Deletion of cardiomyocyte Piezo1 inhibits hypertrophy
TAC or sham surgery was performed on Piezo1 KO mice, α-MHC-MCM+/− mice and P1fl/flMCM+/− control mice. After 14 d, body weight, heart rate, LV end-diastolic and end-systolic volumes, ejection fraction and dP/dt were not significantly different between TAC or sham-operated animals, or between the three genotypes (Fig. 2 and Extended Data Table 3). Importantly, TAC induced the same increase in LVSP in all three genotypes (Fig. 2c). Echocardiographic indices of LVH—LV wall thickness to chamber radius ratio (h/r) and LV mass—increased significantly (both P < 0.001) after TAC in both α-MHC-MCM+/− mice and P1fl/flMCM+/− control mice (Fig. 2e,f), but these changes were absent in Piezo1 KO mice after TAC (Fig. 2e,f). Similarly, post-mortem indices of LVH—heart weight and LV weight, whether normalized to body weight or tibial length—increased very significantly (all P < 0.001) 14 d after TAC in both α-MHC-MCM+/− mice and P1fl/flMCM+/− control mice, but Piezo1 KO mice exhibited significant inhibition of the hypertrophic response to TAC (Fig. 2g–k): for example, the average increase in the LV weight/tibial length ratio after TAC was 62% lower in Piezo1 KO mice (P < 0.001).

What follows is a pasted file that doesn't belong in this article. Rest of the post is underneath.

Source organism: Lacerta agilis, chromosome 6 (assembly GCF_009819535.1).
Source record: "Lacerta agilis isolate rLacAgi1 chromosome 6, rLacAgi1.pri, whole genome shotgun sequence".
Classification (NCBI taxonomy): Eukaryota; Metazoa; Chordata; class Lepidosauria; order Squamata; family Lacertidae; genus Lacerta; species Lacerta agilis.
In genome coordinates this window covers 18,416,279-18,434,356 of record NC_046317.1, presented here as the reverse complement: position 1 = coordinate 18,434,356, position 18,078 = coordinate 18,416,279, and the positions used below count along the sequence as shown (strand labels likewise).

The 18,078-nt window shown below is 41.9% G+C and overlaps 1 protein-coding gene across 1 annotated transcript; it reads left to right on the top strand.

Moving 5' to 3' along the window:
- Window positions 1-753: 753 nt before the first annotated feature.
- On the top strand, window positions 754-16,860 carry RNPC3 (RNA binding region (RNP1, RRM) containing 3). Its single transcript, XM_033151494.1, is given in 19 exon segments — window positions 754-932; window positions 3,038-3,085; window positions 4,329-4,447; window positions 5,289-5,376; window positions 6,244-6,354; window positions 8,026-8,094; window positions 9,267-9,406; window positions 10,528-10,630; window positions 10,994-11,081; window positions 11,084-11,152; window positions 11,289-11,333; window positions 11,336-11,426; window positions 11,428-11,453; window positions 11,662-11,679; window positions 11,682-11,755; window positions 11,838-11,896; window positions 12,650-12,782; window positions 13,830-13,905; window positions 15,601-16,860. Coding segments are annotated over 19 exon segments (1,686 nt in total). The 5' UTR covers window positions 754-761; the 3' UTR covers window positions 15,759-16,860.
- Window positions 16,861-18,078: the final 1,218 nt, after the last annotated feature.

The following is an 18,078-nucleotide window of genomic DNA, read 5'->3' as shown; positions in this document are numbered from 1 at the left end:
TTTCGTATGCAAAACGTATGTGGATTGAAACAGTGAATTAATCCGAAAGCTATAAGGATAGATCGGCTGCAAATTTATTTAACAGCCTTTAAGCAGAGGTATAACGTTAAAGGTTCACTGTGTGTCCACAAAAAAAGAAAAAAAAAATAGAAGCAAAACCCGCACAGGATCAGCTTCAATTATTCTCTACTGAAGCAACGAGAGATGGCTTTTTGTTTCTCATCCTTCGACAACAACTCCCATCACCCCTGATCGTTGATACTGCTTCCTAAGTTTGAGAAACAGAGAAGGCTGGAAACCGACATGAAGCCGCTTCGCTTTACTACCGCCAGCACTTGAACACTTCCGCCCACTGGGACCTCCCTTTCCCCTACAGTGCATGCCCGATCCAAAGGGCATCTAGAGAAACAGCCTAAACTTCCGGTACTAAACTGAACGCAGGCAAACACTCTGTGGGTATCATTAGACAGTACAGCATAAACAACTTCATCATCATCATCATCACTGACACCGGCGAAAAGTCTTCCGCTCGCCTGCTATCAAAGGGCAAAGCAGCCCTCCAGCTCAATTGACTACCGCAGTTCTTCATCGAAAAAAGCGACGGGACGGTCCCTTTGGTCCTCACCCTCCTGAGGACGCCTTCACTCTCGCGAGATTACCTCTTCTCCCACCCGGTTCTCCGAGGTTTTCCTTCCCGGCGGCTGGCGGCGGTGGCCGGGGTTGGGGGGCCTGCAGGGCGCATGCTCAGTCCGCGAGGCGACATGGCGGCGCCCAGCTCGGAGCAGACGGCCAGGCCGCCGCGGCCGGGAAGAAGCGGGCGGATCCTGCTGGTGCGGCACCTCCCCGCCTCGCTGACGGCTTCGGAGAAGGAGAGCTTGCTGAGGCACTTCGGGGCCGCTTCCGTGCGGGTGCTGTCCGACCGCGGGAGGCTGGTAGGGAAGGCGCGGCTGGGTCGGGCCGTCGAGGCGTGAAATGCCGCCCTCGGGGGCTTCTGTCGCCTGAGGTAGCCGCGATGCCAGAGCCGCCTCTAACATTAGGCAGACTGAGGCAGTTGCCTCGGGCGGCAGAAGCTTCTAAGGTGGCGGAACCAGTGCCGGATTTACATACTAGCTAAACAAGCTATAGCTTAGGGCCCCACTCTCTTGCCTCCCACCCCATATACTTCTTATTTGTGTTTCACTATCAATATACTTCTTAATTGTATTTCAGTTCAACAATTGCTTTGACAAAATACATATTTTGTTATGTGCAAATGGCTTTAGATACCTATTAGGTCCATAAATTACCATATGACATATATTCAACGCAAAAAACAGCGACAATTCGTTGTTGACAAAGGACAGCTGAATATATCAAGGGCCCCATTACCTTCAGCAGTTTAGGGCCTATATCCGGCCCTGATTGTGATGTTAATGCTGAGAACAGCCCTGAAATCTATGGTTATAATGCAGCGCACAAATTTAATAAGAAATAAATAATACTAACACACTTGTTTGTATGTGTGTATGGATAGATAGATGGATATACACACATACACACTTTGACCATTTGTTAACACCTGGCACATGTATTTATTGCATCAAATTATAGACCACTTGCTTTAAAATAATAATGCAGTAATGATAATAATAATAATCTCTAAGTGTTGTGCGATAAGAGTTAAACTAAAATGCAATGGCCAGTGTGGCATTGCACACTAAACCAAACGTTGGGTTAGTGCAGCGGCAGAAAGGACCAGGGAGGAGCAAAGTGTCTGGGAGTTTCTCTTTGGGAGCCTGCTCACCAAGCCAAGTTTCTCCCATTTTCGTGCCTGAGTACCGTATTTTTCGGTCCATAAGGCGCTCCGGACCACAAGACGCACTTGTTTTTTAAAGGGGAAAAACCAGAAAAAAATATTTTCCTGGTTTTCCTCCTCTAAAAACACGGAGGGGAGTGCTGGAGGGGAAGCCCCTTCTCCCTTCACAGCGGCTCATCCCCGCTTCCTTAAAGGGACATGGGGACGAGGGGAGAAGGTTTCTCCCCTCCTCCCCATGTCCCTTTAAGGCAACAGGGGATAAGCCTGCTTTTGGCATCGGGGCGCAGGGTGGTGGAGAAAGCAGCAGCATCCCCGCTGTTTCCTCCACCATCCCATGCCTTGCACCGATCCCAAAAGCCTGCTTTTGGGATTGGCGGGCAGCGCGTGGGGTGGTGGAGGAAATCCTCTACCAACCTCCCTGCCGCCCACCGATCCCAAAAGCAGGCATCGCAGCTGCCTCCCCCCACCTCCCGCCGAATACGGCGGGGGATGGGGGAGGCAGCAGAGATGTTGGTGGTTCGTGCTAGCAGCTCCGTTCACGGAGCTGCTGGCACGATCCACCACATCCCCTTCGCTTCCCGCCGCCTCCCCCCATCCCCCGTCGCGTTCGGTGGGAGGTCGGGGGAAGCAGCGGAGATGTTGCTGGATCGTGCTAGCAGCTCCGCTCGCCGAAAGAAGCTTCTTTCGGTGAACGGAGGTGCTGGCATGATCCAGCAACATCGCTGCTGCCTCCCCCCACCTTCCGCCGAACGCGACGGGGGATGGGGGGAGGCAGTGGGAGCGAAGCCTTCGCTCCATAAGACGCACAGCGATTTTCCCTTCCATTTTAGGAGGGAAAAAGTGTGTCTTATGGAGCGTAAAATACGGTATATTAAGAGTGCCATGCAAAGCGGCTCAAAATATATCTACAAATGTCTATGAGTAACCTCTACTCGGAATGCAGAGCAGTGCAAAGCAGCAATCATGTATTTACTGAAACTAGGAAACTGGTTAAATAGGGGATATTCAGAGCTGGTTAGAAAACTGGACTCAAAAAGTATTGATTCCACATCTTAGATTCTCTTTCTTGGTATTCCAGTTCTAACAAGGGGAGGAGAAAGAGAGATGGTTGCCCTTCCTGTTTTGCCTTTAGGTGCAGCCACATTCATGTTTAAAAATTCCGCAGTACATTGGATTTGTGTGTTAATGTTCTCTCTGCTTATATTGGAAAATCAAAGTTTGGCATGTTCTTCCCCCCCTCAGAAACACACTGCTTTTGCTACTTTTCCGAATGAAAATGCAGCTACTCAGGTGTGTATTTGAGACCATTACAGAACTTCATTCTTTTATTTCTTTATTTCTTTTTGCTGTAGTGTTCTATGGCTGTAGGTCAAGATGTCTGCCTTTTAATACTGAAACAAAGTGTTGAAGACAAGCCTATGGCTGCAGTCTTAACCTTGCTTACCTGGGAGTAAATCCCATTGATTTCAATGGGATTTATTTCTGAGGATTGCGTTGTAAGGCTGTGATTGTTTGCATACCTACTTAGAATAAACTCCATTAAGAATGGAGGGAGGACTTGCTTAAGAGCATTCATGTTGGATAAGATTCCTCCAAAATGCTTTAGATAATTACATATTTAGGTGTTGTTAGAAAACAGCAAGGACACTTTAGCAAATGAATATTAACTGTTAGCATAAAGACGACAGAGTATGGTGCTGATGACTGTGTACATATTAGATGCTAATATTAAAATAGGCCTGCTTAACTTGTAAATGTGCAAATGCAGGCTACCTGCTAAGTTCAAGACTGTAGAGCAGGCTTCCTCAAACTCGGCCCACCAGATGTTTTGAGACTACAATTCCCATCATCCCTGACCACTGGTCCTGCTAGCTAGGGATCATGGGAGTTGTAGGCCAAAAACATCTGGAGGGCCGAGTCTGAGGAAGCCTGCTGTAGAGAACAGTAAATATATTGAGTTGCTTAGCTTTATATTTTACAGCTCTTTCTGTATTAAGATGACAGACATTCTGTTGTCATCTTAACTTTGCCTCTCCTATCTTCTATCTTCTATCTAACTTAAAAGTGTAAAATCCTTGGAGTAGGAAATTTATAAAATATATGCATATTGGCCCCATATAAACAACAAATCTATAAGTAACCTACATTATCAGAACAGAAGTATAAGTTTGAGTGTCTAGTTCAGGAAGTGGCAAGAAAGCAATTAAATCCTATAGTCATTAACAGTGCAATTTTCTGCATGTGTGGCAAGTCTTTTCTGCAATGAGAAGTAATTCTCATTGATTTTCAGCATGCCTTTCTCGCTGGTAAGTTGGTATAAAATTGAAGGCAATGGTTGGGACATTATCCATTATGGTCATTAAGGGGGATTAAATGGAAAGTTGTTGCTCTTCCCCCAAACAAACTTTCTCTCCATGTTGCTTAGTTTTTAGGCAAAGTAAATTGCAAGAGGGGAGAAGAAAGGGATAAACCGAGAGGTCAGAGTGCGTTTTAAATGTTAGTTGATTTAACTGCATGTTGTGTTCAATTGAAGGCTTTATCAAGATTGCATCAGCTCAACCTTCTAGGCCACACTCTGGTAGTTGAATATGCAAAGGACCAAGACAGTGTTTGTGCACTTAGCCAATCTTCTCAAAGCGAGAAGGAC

Deletion of cardiomyocyte Piezo1 inhibits fibrotic changes